Extra lyrics from Mike.
 Béla Fleck on banjo.
 Béla Fleck on banjo, acoustic.
 Began acoustic, then switched to electric. Béla Fleck on banjo.
My Friend My Friend included additional lyrics from Mike. Before I Didn’t Know, Trey introduced Fish as (former NFL quarterback) Ron Jaworski. After Silent, Trey introduced Fish as the “Creature from the Black Lagoon,” referencing the horror movie of the same name. Reba contained a DEG tease from Trey. Scent of a Mule through Llama featured Béla Fleck on banjo and Old Home Place through Nellie Kane were performed acoustic. Llama began in the acoustic setup, but during the song the band members switched back to their electric instruments. Prior to Beaumont Rag, Trey teased Sample in a Jar.
Holy guacamole, the Bowie from this show isn't even ON the Bowie Jamming Chart? A short version to be fair, and from a well-enough regarded show (due to the Bionic Llama) so I assume that it was intentionally left off due to personal taste, but wow!
The Bowie from this show is extremely well put together with the band weaving in and out of several different thematic segments that all generally point in one direction despite a wide variety of backdrops. It's kind of like when you see that Frodo Skywalker character flee his village. You know this has happened before and it will happen again, and you have a general idea of what kind of a trilling conclusion it will come to, but the beauty is in the set-pieces in between.
Top 10 Bowie? Nope. Not even a top 10 Bowie for the year. It's an excellent slab of darkly cohesive improvisation which has apparently flown under the radar though, and every once in awhile I like to pop up and wave these slabs around on a stick.
1994 is just a fabulous year. This isn't a particularly standout show for 1994, but it is still very well played with lots of energy and charisma, as well as great set flow and a great guest appearance.
The first set is is exactly like I described the show as a whole, high-energy, charismatic, and well played (Stash in particular is just dripping with '94 energy), but it's the second set is where most of the notable stuff for this show is held. This Bowie is awesome. It gets pretty raucous and out there, then they do that wonderful thing that they do where you hear Bowie start to come back and at the top of the phrase they pop right back in, flawlessly! Hot damn I love that! Horse > Silent, yeah yeah yeah, type II Reba? Yes Please! Not the best Reba out there, but this is certainly an interesting take on this song.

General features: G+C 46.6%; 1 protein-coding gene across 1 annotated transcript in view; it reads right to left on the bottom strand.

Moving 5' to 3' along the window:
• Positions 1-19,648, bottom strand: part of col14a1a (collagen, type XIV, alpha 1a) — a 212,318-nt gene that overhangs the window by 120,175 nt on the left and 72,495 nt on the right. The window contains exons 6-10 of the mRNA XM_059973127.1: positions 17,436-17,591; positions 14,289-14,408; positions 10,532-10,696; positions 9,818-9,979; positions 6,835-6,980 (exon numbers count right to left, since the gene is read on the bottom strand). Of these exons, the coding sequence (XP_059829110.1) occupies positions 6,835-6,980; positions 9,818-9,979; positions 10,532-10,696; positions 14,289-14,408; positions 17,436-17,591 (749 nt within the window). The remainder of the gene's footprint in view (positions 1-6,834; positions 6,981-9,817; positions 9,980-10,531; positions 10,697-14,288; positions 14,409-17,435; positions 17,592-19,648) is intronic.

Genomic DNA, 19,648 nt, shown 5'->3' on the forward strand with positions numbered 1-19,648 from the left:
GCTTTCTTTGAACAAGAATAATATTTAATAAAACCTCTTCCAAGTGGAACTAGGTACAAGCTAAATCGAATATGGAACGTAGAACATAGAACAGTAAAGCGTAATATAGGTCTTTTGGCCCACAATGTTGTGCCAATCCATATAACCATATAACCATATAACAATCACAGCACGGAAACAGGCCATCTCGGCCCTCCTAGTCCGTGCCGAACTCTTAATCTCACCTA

Now the setlist notes don't show this, but the recording I have has a very deliberate segue (->) between SOAMule and Lifeboy that was completely out of left field, and for me a highlight of the show. Bela really shines starting at The Old Home Place. Beaumont Rag is a fun little ditty and Nellie Kane is nice like usual. Now for the Llama, which closes the set out in style. This bad boy is well over average Llama length seeing as it segues from Llama (acoustic) to Llama (Electric) and Bela is showing off the whole time! The only other Llama I can think of that is as good/notable as this one is the one from 7.2.97.
This was my first show. Reviewing it nine years and 53 shows later is pretty interesting on many levels. I got all geeked out for the show in funky clothes and a stupid Phish hat. Times seemed so innocent then in the scene and the band was right there in the small sealed-off section of the Memorial Gym.
My first taste of Phish was a true segue-way fest of Simple>My Friend>I Didn’t Know. Simple was still a work in progress then but it rocked out for the opener. The My Friend was very strange and slippery with a whacked out (more than normal) vocal jam at the end that led into I Didn’t Know. Guyute was a real treat because it was still a fairly new song then being the 5th time played. It was raw and exciting and felt like a real treat. The biggest thing about this part of the show was how I couldn’t figure when they were onto something new. I was so enveloped in the sound and the newness of Phish that I was kinda lost. In a good way. The second set featured a blazin' Bowie and the popular Reba. I really got treated to a great 1st show when Bela Fleck came out and rocked the banjo. If your a fan of Bela this is a must show. Just some good ole' bluegrass. In hindsight, THE main reason for hearing this show is the Llama that begins acoustic and slams into electric. One by one the band members switched back, flawlessly of course. A rippin' Llama that converted me through and through! This show was just a fun show with lots of shakin' and movin'. One of those had to be there shows. But for Llama fans or bluegrass (Bela) peeps, this show is a nice addition!
Solid 4/5, 80/100, 800/1000; with a guest, to be there must have been awesome. Opening with SIMPLE and MFMF they were off time, did not seem to be synchronized, pretty slow start had me asking, "are they wasted?". Things pick up with IDK, page coming out strong and pulls them together for vocal jam which is awesome, including unbelievable vacuum solo; STASH shows that the band has synchronized on stage and we are grooving; Trey seems slow but is bringing it pretty good, page still blasting away on the keys through TELA and IT'S ICE leading us to my personal favorite part of the show, absolutely epic Guyute, trey continues to sound wasted due to enunciation of words and timing but GTE is above perfect and could be an objective +10, occasionally lost but very upbeat and fun; all 4 creating an excellent GTE: awesome, perfect, unbelievable by the time "I'm dancing like...." and full goosebumps by "...once again".
The crowd received DS with absolute pleasure, absolutely kill it up to pause in DS, crowd is very patient and receives absolute perfection, pure audio beauty,"don't think listen" in my notes didn't realize amazing grace was at the end, just real awesome stuff. To open the second, Bowie is coming and the crowd is hype as can be when they finally open up, although "messy" a very energetic Bowie starts second set and is masterful, the horse and Silent are really well played; somewhere around there my sound went from a 9 to a 5. The sound varies in and out but REBA comes through strong and is close to a tie with LLAMA for best of second set; should at least mention bela fleck; sounded like a "good" time at the very least, not my personal favorites but lots of good energy and had I been there I'm sure I would have been drenched in sweat.